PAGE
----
Keeping your plants hydrated Soil & Solder
First things first, water preparation is key. I always leave my water for 24 hours before use, this gives the chlorine in your water supply time to evaporate. Chlorine kills beneficial bacteria and enzymes in the Ryzoshere of your substrate. It also brings the water down to room temperature. Using freezing cold water can send your plants into shock.
After a while, soil can become very solid, and as most of us grow in terracotta pots, these can absorb a lot of moisture. You will sometimes notice with age of soil it will begin to pull away from the pot and portray a gap. When this happens, watering your plant can become a waterfall down the inside gap between the pot and soil and straight out the bottom - meaning your plant is getting nothing it wants! When this happens I get a chopstick or similar and poke the stick in the soil several times, breaking up the soil and allowing water to pour down into the holes. This also allows the water to pull down oxygen to the roots for a longer lasting and stronger plant (it's also a good way to help you to not over-water your plant - but more on that in a minute). Another method is to fill up a bucket and sit the plant in it overnight. This will soften the soil and give your plant the much needed water it requires.
Overwatering your plants
We all love to over care, becoming very attached to our plants, and often wanting to work with them more than necessary. Sometimes you will notice the top of your soil is dry and you will straight away add water, whereas the danger is, it can be sodden underneath. Simply grab your chopstick, and drive the stick into the soil. When you remove it, you will either be faced with a stick covered in wet soil (which shows its still damp underneath) or completely dry. It's the same as checking if the inside of your sponge cake is cooked! So now you know what’s going on inside the soil.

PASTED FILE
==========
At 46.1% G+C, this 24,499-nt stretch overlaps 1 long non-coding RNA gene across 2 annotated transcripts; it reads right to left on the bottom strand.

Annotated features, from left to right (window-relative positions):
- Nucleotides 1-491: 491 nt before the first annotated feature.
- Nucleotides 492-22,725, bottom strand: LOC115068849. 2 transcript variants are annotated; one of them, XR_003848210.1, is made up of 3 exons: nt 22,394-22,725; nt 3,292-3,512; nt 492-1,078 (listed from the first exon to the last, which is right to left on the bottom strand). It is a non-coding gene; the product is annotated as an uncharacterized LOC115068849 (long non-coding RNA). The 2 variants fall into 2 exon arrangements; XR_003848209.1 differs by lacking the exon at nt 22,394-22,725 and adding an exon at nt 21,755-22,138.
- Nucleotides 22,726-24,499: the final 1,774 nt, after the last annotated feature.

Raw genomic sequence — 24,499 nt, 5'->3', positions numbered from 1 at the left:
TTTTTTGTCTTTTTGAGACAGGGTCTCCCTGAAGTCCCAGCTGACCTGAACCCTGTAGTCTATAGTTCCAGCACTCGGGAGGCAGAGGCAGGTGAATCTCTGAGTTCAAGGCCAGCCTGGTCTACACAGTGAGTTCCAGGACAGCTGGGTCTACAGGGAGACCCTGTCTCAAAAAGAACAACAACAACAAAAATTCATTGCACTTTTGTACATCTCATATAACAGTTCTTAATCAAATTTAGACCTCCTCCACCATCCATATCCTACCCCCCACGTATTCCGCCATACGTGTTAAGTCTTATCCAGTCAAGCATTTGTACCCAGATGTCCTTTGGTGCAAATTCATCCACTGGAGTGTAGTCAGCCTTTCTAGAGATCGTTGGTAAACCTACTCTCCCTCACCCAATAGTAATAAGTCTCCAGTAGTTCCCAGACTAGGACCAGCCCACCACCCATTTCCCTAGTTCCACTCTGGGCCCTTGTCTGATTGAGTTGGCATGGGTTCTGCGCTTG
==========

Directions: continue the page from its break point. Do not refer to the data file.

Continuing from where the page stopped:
Creating the perfect soil mix
I won't go too crazy into this, as I could type for hours. But I’ve always liked to play around with different soil substrates and mixing my own. I mostly use a mix of organic grow soils, with a perlite and orchid bark (and maybe a bit of coco substrate). I sometimes use some sphagnum moss to hold a bit of moisture, the faster it drains, the better. Some people grow in straight coco substrate. This takes much more care, as it is a form of hydroponic. Coco holds 6 times as much water as soil, but it helps to hold the plant in place. When feeding, you will need to pH your water for the roots to be able to absorb the feed - if it's too alkaline or acidic, it will reject what it needs.